The NAE Committee on the Offshoring of Engineering defined “globalization” as the broad, long-standing process whereby national economies and business activities are becoming increasingly integrated and interdependent, mainly through expanded trade, capital flows, and foreign direct investment. “Offshoring” was defined as a more recent phenomenon whereby work is being relocated and diffused across national borders, enabled by advances in communications technology and changes in management practices. A wide range of services work is being offshored, but this workshop and report focus only on engineering.
Ideally, the committee would define offshoring of engineering as engineering work transferred from the United States to other locations, both by outsourcing the work to other organizations and by establishing or expanding subsidiary operations in the offshore destination. In practice, there are several difficulties with this definition. First, based on existing data, it is difficult to track the expansion of overseas jobs and the contraction of U.S.-based jobs in a way that establishes a relationship between them. Second, the expansion in overseas engineering work by firms with extensive U.S. engineering operations is not necessarily accompanied by a corresponding contraction in U.S. engineering activity; in addition, the jobs being created overseas may be qualitatively different from those that might be cut in the United States. Even with much better data, it would be very difficult to tell if offshoring is taking place, as described in the “ideal” definition given above. In the industry-focused papers (Part 2) and elsewhere in the report, expansion of overseas engineering work, both through outsourcing and subsidiaries, is considered evidence of offshoring.
Other factors related to offshoring included in this study are specific business practices (e.g., the international diffusion of corporate research and development [R&D]) that preceded the recent wave of offshoring but have taken new directions since it began, the movement of engineering work as a result of the relocation of manufacturing activities, and “onshoring” (engineering work being moved to the United States from abroad).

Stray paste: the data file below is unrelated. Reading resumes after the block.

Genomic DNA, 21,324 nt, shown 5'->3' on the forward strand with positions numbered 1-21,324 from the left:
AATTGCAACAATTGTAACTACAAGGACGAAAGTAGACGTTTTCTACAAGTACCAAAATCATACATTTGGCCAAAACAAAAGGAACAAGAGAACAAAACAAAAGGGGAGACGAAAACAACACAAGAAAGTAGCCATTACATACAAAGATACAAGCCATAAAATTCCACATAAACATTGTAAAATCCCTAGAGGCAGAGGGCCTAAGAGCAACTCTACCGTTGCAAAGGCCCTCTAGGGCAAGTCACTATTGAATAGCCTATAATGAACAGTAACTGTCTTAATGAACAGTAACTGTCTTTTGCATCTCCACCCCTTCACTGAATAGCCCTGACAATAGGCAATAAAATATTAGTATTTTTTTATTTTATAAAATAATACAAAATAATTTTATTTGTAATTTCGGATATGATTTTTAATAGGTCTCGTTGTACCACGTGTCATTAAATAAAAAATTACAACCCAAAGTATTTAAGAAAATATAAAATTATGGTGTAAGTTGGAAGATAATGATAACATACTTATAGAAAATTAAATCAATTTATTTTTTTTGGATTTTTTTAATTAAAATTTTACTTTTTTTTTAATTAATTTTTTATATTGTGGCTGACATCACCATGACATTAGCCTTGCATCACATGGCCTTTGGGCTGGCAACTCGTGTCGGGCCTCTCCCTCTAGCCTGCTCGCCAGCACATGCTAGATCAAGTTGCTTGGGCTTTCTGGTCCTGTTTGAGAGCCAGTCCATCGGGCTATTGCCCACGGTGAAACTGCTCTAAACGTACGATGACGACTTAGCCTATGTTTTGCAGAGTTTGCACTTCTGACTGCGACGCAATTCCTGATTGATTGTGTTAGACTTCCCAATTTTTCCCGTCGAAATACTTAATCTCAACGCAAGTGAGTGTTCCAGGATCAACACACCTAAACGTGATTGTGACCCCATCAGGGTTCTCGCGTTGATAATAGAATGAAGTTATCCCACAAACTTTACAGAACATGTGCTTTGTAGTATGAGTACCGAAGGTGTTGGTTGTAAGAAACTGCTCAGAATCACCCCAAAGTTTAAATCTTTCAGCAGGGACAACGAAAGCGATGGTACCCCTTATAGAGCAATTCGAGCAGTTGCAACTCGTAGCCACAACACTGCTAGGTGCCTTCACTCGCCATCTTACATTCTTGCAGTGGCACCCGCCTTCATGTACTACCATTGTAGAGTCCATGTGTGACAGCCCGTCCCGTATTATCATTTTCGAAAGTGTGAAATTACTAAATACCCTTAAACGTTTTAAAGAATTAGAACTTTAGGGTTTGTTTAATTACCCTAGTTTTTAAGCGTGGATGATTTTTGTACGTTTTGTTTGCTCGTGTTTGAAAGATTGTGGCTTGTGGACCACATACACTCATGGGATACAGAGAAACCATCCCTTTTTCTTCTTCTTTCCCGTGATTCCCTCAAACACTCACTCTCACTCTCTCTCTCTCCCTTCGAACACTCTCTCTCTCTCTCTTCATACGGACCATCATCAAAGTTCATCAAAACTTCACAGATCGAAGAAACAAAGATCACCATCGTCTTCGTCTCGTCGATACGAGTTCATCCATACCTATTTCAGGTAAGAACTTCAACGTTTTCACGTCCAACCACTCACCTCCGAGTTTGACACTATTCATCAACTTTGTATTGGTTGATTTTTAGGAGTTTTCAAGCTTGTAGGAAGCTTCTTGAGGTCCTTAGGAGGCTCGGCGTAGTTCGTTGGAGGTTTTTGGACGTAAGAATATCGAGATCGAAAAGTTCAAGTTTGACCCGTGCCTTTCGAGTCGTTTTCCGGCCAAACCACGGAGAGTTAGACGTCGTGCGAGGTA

One important topic discussed in several of the papers but not a focus of the committee’s summary is the management of offshoring by onshore firms, including effective practices and barriers to success. Clearly, companies in a variety of industries perceive benefits from offshoring. However, it should not be inferred that offshoring is an easy, frictionless process. The Boeing 787 is a recent example of the complications that can arise (Lunsford, 2007). A growing body of literature on the management of offshoring and multinational product-development teams describes barriers to offshoring in an organizational context and ways to overcome them (see, for example, Carmel and Tjia, 2005).
In the context of engineering, the definition of offshoring encompasses several distinct phenomena and business practices that have emerged over the past several decades in particular industries. With rapid changes in technology and markets, these phenomena and business practices, which have somewhat different motivations and destination countries or regions, sometimes overlap and blend into the broader trend of the globalization of innovation.
The business models and infrastructure for a wide range of services offshoring, including business-process offshor-